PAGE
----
Scholar Kassim Ahmad Loses Legal Battle to Malaysian Authorities

Kassim Ahmad

Muslim intellectual Kassim Ahmad lost an important legal challenge against Malaysia’s Federal Territories Islamic Department (JAWI) when a civil court ruled that the 82-year-old should sue if he wants his constitutional rights protected instead of demanding a judicial review.

According to High Court Judge Datuk Asmabi Mohamad, who said there are alternative solutions for the situation before her, Ahmad had insisted the courts revise the decision of an enforcement body of the Shariah Court.

“The applicant in this case is not without remedy,” she told a packed courtroom on January 6.

Mohamad said Ahmad could seek a private solution instead at a civil court over JAWI’s alleged illegal raid, arrest and detention. She explained that Ahmad would be able to demand exemplary, aggravated, punitive damages for the violation of his constitutional rights in that case.
In describing the broad implications of her ruling, Mohamad also said JAWI’s alleged unlawful conduct while harassing Ahmad had already taken place and was hence no longer a “live issue” for her to issue declaratory reliefs via a judicial review.

“I do not know why applicant refused to proceed with his prosecution in the Shariah Court,” she said when speaking of declaratory reliefs applied for by Ahmad.

Mohamad explained both the Shariah Appeal Court as well as the Shariah High Court have supervisory and revisionary powers, while citing Sections 51 and 53 of the Administration of Islamic Law Act, 1993.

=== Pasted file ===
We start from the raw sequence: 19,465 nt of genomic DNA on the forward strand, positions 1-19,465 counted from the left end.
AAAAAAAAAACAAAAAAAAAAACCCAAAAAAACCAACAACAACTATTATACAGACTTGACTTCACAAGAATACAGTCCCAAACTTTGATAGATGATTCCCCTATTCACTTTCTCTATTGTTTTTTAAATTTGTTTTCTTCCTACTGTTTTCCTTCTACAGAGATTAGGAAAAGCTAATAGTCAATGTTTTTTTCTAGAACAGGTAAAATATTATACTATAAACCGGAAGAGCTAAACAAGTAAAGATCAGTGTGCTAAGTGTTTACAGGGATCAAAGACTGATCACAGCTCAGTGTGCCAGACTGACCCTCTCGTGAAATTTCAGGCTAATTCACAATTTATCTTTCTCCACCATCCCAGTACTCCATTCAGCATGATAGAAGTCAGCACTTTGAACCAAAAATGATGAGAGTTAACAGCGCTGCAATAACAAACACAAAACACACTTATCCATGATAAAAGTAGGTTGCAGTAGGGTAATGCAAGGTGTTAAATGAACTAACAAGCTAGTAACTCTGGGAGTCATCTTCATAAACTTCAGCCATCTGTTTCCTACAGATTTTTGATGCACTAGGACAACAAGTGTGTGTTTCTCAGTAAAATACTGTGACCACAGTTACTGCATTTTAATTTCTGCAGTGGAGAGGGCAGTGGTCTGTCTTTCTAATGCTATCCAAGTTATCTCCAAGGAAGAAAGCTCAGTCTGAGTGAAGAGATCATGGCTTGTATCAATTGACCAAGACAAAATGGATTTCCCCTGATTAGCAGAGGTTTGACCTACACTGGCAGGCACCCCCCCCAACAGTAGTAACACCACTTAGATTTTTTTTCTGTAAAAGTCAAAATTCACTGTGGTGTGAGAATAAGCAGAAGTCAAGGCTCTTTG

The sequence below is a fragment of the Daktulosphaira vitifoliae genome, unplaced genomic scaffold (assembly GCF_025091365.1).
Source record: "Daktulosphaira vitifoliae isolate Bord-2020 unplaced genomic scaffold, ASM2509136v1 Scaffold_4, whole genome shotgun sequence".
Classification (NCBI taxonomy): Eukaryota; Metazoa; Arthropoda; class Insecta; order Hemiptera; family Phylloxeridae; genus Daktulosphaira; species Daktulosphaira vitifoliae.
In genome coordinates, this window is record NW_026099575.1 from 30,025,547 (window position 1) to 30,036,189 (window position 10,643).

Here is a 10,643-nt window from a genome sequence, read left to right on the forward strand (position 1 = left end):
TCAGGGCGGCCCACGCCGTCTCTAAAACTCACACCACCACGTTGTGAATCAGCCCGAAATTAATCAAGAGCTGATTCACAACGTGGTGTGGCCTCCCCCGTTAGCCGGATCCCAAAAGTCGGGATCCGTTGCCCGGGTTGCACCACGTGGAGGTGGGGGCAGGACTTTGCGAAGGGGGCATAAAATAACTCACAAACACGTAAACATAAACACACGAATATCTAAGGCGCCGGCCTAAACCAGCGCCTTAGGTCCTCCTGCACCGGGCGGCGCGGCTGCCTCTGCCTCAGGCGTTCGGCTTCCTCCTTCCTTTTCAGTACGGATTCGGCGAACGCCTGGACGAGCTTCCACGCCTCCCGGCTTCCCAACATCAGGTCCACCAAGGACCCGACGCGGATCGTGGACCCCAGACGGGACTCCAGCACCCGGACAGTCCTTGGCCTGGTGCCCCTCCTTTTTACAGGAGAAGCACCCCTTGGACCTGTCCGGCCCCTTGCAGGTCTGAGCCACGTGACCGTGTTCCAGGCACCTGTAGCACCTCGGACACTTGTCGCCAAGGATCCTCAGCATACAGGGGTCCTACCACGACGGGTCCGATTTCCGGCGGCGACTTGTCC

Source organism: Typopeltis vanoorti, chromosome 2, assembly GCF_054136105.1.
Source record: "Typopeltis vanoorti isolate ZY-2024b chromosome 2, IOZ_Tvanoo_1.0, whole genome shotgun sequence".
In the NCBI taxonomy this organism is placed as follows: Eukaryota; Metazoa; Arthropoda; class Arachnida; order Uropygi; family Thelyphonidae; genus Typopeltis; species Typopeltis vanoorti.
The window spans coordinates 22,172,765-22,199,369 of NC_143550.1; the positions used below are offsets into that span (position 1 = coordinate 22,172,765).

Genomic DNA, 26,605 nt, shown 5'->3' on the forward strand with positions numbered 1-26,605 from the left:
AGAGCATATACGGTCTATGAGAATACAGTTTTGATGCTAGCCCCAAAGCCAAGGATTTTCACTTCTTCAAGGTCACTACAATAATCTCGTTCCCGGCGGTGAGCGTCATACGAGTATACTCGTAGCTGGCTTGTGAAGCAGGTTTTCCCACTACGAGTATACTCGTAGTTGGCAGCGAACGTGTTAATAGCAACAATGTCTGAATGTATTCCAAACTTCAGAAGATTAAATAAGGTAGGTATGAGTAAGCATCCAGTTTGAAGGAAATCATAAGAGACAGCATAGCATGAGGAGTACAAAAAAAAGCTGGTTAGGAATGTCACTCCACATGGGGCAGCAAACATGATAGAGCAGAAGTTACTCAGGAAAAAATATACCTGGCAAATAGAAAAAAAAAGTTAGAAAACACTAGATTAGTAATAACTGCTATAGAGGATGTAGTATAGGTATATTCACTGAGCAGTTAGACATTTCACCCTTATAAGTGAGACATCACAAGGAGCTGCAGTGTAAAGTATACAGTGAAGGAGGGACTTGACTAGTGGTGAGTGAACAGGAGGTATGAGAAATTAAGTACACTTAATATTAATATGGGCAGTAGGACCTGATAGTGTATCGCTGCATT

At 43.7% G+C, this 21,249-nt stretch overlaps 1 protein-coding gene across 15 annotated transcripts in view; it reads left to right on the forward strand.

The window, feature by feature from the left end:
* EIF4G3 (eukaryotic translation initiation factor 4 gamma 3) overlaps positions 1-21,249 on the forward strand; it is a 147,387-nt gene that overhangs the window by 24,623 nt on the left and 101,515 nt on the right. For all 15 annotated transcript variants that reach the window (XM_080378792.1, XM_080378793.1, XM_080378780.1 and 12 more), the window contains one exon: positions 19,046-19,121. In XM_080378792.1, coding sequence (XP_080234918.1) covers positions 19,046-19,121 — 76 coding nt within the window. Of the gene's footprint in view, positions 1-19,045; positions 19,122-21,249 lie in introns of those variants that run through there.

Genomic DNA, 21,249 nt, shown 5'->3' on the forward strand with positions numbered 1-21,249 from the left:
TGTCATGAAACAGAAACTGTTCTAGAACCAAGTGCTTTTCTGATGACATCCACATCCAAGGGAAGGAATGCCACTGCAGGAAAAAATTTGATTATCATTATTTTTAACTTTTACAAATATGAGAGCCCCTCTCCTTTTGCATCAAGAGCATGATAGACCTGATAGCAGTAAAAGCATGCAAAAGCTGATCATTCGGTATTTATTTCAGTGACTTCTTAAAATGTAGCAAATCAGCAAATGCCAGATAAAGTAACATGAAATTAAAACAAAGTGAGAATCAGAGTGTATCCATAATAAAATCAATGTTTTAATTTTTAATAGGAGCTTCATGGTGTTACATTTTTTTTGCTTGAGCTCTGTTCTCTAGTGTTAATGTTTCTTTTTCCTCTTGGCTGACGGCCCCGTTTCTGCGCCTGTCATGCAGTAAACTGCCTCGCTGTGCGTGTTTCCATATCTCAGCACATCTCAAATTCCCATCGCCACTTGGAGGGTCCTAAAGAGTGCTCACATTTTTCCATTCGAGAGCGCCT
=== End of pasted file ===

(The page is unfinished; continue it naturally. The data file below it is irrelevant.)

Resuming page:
“In view of the fact that matters fall within jurisdiction of the Shariah Court...therefore the best person to adjudicate on issues of Islamic precepts should be the Shariah Court and not this court,” she said, referring to the two charges against Ahmad — Sections 7(b) and 9 of the Shariah Criminal Offences Act, 1997.

As the respondents initially sought RM 5,000 for compensation, Ahmad’s lawyer Rosli Dahlan argued that her client should not be made to pay for his legal cost even, since it was a public interest case that involved the taxpayer-funded government against its citizens. Mohamad then ruled that there would be no order with regards to the costs incurred. She said she would issue the complete grounds of her decision when Ahmad appealed to a higher court. Dahlan confirmed that Ahmad would be appealing soon enough.

In March 2014, Ahmad was accused of insulting Islam and disobeying religious authorities at a seminar that took place a month earlier. The four respondents in Ahmad’s bid for a judicial review include prosecutor Ibrahim Deris, Datuk Seri Jamil Khir Baharom, minister in charge of Islamic Affairs, former Federal Territory Chief Syarie and the federal government. Ahmad’s challenge argued that the Islamic authorities had acted with irrationality, illegality, unconstitutionality, procedural impropriety, ultra vires and acted beyond designated powers, abused discretionary powers and proved to be unreasonable in exercising their powers.

Ahmad’s three-day trial at the Shariah Court is expected to commence on January 14, after which the civil court will hear his application for staying the prosecution until the dismissal of the plea at the Court of Appeal. The two Shariah charges against Ahmad require him to pay a maximum fine of RM 3,000 or serve imprisonment up to two years or do both.

Photo Credits: The Malaysian Insider

If you like our posts, subscribe to the Atheist Republic newsletter to get exclusive content delivered weekly to your inbox. Also, get the book "Why There is No God" for free.

Click Here to Subscribe

Donating = Loving

Heart Icon

Bringing you atheist articles and building active godless communities takes hundreds of hours and resources each month. If you find any joy or stimulation at Atheist Republic, please consider becoming a Supporting Member with a recurring monthly donation of your choosing, between a cup of tea and a good dinner.

Or make a one-time donation in any amount.